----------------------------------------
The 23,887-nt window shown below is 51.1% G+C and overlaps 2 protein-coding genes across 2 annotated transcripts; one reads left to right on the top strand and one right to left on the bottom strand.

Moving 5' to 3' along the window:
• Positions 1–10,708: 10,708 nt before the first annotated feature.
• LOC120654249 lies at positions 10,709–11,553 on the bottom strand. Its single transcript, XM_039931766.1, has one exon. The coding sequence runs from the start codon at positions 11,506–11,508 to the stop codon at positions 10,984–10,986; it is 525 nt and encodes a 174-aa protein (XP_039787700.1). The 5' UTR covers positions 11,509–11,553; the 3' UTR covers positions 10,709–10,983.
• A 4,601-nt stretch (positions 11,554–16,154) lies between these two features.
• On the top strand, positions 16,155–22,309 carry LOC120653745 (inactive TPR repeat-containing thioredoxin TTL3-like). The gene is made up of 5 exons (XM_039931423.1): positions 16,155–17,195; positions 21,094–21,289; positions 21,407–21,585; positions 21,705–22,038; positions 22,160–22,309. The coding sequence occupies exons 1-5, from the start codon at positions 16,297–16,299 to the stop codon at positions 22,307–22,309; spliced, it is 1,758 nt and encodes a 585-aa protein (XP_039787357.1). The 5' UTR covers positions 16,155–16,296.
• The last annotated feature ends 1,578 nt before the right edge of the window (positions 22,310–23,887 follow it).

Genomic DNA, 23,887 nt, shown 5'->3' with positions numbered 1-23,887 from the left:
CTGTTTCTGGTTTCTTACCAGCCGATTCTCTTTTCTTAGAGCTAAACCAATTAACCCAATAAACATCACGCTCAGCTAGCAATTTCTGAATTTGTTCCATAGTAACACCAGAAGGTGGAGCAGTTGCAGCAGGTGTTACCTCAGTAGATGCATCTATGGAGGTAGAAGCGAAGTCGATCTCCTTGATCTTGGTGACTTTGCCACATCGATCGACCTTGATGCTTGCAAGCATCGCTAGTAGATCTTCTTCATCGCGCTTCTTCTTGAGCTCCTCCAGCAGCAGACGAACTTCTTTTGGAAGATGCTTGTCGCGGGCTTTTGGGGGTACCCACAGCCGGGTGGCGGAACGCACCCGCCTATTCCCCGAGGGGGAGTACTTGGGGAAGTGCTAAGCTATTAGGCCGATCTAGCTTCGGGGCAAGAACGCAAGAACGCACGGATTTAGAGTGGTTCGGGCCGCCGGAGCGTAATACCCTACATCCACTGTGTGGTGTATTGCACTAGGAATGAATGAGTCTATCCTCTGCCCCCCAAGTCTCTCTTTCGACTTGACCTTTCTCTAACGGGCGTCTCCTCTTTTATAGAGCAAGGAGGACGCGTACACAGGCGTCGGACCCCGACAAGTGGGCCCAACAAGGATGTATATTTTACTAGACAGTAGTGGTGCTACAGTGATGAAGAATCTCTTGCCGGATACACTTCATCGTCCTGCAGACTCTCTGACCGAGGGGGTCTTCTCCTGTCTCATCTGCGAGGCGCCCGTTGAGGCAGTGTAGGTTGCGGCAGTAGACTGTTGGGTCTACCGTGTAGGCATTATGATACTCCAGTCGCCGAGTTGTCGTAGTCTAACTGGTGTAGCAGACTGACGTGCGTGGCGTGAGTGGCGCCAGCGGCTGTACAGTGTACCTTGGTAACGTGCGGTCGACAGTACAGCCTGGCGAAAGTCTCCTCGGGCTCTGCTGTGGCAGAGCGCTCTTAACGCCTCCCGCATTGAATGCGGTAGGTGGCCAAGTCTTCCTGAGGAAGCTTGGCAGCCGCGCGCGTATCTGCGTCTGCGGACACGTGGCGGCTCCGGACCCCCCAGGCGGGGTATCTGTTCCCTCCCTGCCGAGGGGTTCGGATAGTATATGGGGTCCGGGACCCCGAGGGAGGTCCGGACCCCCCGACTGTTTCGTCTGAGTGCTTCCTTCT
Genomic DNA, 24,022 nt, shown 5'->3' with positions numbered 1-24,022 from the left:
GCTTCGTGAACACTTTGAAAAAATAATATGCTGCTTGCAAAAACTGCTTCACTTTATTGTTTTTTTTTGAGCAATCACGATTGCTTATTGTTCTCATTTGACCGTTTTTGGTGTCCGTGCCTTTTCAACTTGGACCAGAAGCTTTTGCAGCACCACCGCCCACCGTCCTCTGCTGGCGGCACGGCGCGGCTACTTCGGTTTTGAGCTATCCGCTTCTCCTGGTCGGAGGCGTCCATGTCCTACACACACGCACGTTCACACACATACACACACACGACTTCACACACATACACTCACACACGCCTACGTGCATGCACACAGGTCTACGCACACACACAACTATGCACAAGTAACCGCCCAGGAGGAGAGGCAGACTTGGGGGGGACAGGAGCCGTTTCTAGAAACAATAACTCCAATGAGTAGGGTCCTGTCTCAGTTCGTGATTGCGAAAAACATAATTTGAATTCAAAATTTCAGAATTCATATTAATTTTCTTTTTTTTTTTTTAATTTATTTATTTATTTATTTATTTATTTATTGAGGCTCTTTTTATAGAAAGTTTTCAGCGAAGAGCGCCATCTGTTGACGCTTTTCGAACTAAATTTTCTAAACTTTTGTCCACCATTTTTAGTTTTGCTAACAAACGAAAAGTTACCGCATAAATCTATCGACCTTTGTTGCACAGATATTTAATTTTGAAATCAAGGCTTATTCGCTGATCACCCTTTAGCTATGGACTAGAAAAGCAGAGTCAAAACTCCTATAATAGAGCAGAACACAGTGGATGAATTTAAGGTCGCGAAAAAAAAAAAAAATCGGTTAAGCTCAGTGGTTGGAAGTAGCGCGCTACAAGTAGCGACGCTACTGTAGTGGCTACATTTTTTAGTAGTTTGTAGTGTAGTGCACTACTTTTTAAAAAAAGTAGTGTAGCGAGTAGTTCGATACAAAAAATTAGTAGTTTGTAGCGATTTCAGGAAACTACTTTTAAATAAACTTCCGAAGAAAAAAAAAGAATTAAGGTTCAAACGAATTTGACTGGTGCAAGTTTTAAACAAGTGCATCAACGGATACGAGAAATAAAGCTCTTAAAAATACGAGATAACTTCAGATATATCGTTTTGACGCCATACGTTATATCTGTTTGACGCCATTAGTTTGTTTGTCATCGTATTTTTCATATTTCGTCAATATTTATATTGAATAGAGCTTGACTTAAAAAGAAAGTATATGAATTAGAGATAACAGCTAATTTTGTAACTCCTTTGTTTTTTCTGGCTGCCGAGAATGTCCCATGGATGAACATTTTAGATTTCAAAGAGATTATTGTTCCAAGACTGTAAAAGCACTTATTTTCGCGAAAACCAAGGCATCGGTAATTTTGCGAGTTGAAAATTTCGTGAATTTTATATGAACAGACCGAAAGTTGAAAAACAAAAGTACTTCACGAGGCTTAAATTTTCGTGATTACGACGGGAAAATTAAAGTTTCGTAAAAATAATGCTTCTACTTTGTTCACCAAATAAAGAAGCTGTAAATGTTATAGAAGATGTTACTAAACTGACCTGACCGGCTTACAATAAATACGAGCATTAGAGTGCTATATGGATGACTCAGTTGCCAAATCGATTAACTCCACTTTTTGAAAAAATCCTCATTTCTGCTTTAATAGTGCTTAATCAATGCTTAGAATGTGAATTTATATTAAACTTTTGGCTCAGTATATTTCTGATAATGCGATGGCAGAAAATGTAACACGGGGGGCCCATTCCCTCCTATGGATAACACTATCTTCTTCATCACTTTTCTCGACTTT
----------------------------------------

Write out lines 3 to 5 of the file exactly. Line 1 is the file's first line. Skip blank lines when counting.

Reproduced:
• Positions 1–10,708: 10,708 nt before the first annotated feature.
• LOC120654249 lies at positions 10,709–11,553 on the bottom strand. Its single transcript, XM_039931766.1, has one exon. The coding sequence runs from the start codon at positions 11,506–11,508 to the stop codon at positions 10,984–10,986; it is 525 nt and encodes a 174-aa protein (XP_039787700.1). The 5' UTR covers positions 11,509–11,553; the 3' UTR covers positions 10,709–10,983.
• A 4,601-nt stretch (positions 11,554–16,154) lies between these two features.